Infectious bursal disease virus - addressing the global industry challange from a different angle
Infectious bursal disease (also known as IBD, Gumboro Disease, Infectious Bursitis and Infectious Avian Nephrosis) is a highly contagious disease of young chickens caused by infectious bursal disease virus (IBDV), characterized by immunosuppression and mortality generally at 3 to 6 weeks of age. The disease was first discovered in the USA, near the town of Gumboro, Delaware in 1962. It is economically important to the poultry industry worldwide due to increased susceptibility to other diseases and negative interference with effective vaccination. In recent years, very virulent strains of IBDV (vvIBDV), causing severe mortality in chicken, have emerged in Europe, Latin America, South-East Asia, Africa and the Middle East. Infection is via the oro-fecal route, with affected bird excreting high levels of the virus for approximately 2 weeks after infection.
IBD is caused by a highly contagious Birnavirus. The virus is often associated with great economic losses in the poultry enterprises. This pathogen is resistant to many disinfectants and environmental factors, and remains infectious for at least four months in the poultry house environment. Because of the resistant nature of the IBD virus, once a poultry house becomes contaminated, the disease tends to recur in subsequent flocks.
Table 1: Longevity of Selected Poultry Disease‐Causing Organisms in the Environment
Transmission of IBD Virus
Chickens infected with the IBD virus shed the virus in their feces. Feed, water, and poultry house litter become contaminated. Other chickens in the house become infected by ingesting the virus. The mode of transmission is primarily through the fecal‐oral route. The lesser mealworm (Alphitobus diaperinus) has been shown to carry the virus. Because of the resistant nature of the IBD virus, it is easily transmitted mechanically among the farms by people, equipment and vehicles.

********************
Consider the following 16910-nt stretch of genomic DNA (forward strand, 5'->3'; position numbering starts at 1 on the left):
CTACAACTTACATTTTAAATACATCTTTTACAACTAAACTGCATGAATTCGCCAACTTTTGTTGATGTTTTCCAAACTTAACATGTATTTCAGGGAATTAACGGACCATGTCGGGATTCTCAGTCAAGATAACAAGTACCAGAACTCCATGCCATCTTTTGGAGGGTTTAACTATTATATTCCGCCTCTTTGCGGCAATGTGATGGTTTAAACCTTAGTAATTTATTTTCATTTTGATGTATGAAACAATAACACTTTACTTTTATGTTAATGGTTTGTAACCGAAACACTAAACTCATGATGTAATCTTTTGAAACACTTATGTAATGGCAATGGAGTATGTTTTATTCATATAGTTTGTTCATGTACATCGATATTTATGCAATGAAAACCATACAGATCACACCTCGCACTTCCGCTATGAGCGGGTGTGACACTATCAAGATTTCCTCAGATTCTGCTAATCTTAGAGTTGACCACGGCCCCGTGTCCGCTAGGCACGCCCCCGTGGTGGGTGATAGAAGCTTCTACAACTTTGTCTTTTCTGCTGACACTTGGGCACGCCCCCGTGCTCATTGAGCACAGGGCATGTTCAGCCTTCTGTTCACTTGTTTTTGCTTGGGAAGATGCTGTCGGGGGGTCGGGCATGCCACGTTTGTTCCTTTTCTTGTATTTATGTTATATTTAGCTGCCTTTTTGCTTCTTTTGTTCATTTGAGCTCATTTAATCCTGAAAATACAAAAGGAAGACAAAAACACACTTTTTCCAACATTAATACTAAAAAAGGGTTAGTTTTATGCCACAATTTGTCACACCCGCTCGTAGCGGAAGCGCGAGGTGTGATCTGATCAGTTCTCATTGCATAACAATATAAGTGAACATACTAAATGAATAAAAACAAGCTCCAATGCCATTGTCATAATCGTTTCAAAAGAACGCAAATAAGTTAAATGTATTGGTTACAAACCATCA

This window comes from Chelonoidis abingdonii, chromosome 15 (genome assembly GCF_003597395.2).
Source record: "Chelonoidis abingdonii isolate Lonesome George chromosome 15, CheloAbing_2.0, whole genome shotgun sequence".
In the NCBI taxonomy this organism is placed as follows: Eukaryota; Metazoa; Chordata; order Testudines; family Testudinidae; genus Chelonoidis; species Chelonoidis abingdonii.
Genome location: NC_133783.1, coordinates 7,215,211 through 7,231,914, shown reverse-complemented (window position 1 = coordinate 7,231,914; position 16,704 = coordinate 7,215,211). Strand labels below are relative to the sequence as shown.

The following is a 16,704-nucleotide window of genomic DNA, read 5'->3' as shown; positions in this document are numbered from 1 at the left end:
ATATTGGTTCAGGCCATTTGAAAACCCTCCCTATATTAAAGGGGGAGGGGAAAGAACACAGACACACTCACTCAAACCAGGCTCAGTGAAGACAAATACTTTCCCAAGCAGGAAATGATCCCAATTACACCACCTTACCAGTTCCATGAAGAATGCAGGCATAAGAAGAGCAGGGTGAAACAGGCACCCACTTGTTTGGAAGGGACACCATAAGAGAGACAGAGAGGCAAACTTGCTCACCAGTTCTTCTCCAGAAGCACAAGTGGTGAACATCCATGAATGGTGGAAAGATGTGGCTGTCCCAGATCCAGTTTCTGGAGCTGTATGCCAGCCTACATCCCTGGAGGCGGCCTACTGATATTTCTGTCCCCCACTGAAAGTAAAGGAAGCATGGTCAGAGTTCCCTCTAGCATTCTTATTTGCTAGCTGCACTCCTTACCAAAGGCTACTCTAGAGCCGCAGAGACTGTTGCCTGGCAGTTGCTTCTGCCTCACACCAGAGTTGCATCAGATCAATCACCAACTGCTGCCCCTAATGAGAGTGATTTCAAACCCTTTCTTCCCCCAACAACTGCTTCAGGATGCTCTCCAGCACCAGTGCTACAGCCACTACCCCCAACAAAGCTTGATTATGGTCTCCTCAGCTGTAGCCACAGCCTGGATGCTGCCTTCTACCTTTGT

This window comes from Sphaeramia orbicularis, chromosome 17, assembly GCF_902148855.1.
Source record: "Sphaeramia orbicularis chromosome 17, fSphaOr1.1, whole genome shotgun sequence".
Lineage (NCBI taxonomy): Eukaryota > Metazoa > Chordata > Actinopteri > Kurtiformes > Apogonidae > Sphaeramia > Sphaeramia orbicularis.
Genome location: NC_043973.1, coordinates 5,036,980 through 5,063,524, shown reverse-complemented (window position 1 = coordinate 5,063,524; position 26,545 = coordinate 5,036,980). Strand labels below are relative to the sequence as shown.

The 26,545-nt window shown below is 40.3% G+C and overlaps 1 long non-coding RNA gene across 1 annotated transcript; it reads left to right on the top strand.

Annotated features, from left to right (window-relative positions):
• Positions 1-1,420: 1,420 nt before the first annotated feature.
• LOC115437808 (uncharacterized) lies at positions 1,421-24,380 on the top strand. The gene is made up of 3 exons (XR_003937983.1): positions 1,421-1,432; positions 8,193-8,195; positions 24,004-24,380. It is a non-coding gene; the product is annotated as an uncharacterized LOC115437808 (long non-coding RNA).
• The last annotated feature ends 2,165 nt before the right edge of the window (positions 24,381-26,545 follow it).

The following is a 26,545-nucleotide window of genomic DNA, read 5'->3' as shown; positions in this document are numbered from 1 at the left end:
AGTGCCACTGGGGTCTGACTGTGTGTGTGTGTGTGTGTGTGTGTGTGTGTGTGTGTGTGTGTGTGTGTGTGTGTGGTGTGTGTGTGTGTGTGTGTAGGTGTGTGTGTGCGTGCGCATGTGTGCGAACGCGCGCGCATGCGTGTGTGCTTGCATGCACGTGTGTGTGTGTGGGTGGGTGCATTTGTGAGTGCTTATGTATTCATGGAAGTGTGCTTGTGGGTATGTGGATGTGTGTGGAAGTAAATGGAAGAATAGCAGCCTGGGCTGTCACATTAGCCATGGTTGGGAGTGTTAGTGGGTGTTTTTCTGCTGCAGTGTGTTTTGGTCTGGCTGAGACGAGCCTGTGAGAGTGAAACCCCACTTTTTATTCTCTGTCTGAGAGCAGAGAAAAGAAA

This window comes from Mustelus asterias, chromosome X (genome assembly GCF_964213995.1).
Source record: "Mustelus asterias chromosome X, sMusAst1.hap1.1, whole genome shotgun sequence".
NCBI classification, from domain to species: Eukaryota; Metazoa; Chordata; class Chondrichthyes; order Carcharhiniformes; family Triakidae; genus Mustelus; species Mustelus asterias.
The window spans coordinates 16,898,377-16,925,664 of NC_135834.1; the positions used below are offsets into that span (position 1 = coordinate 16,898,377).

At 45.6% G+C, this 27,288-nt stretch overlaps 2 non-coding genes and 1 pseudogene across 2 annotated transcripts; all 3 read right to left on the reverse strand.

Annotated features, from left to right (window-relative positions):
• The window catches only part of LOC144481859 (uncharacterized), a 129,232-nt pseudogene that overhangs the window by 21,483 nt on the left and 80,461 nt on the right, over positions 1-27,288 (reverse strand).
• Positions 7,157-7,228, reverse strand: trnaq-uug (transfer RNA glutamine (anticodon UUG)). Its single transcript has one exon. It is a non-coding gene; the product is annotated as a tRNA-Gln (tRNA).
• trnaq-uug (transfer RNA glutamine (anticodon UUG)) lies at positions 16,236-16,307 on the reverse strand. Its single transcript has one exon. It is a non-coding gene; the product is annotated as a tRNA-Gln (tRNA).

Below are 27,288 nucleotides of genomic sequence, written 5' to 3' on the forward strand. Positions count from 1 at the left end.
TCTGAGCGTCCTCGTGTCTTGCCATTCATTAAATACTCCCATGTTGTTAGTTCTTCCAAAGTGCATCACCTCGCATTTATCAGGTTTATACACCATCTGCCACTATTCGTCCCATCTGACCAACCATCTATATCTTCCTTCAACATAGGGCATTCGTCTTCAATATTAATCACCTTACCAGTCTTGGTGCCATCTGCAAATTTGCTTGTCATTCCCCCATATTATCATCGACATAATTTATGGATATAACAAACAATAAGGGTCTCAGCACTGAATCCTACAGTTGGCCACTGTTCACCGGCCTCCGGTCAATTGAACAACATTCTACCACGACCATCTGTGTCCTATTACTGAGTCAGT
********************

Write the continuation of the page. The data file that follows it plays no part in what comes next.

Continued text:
Subclinical and Clinical IBD
Clinical disease is associated to bird age with the greatest bursal mass, which occurs between 3 and 6 weeks of age. The greatest bursal mass is mostly a result of a large population of maturing IgM-bearing B-lymphocytes (lymphoblasts), the main target of infection. Young birds at around 2 to 8 weeks of age that have highly active bursa of Fabricius are more susceptible to disease. Birds over eight weeks are resistant to challenge and will not show clinical signs unless infected by highly virulent strains.
Subclinical disease occurs in chickens infected before three weeks of age. At this age the B-lymphoblast population is smaller and the systemic effects are insufficient for generating clinical signs. However, the B-cell destruction is usually most severe in sub clinically infected young chickens, as virus will destroy a smaller population and most cells in one place (the bursa). Subclinical disease increases susceptibility to other infections, such as E. coli, Salmonella, Mycoplasma, Coccidia, Marek's disease and others.
The majority of field infections are subclinical, and this form is the most economically important form of the disease. Broilers grown on these farms typically have poor body weights and feed conversions, high mortality, excessive reactions to respiratory vaccines, and high rates of condemnation at processing. In many cases, investigations have shown that these farms are heavily contaminated with the IBD virus. The poor performance of the broilers is due to factors relating to immunosuppression caused by subclinical IBD.
Acute disease and death is due to the necrotizing effect of these viruses on the host tissues. Kidney failure is a common cause of mortality. If the bird survives and recovers from this phase of the disease, it remains immunocompromised which means it is more susceptible to other diseases.
Disease may appear suddenly and morbidity typically reaches 100% in the acute form. Mortality can range from 5% – 20%. The severity of the disease will depend on the age and breed of chicken and the virulence of the virus. From 1987 in Europe and later on in Asia and other parts of the world, the new hyper virulent strains emerged and were characterised by a very high mortality of up to 80% in layer pullets and 25% in broilers. Thus clinical acute IBD became predominant with additional losses due to specific mortality.